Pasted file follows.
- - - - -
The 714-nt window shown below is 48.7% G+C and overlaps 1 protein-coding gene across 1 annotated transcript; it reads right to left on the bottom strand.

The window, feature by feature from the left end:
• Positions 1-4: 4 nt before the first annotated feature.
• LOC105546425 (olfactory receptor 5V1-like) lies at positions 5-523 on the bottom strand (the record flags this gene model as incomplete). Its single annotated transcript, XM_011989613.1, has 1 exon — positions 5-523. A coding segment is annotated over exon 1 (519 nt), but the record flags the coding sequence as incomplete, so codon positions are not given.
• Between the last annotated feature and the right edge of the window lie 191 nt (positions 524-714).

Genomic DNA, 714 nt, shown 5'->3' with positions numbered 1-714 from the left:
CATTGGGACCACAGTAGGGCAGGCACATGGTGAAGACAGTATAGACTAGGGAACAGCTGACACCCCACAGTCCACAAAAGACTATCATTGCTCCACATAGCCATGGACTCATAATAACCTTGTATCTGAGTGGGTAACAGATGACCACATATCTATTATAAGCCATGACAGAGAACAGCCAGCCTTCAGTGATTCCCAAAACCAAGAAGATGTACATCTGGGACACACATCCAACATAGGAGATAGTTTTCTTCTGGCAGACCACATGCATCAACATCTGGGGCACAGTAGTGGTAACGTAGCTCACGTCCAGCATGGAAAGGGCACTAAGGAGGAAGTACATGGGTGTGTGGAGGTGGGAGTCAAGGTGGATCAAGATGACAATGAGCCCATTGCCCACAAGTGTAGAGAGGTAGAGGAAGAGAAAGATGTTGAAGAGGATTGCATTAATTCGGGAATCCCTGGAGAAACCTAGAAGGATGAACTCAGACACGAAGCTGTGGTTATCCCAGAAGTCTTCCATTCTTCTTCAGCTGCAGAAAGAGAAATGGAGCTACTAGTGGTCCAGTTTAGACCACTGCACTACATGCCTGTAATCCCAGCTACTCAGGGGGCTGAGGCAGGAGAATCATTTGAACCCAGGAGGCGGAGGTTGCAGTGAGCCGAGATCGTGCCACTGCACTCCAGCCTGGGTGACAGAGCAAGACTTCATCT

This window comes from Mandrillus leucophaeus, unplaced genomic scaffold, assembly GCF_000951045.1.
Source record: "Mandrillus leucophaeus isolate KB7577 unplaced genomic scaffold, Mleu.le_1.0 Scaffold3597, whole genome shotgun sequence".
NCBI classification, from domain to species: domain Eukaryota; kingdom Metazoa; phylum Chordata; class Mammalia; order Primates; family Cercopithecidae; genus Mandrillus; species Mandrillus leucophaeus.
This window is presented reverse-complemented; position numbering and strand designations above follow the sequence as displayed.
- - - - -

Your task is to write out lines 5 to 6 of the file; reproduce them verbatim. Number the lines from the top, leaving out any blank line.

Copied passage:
• Between the last annotated feature and the right edge of the window lie 191 nt (positions 524-714).

Genomic DNA, 714 nt, shown 5'->3' with positions numbered 1-714 from the left: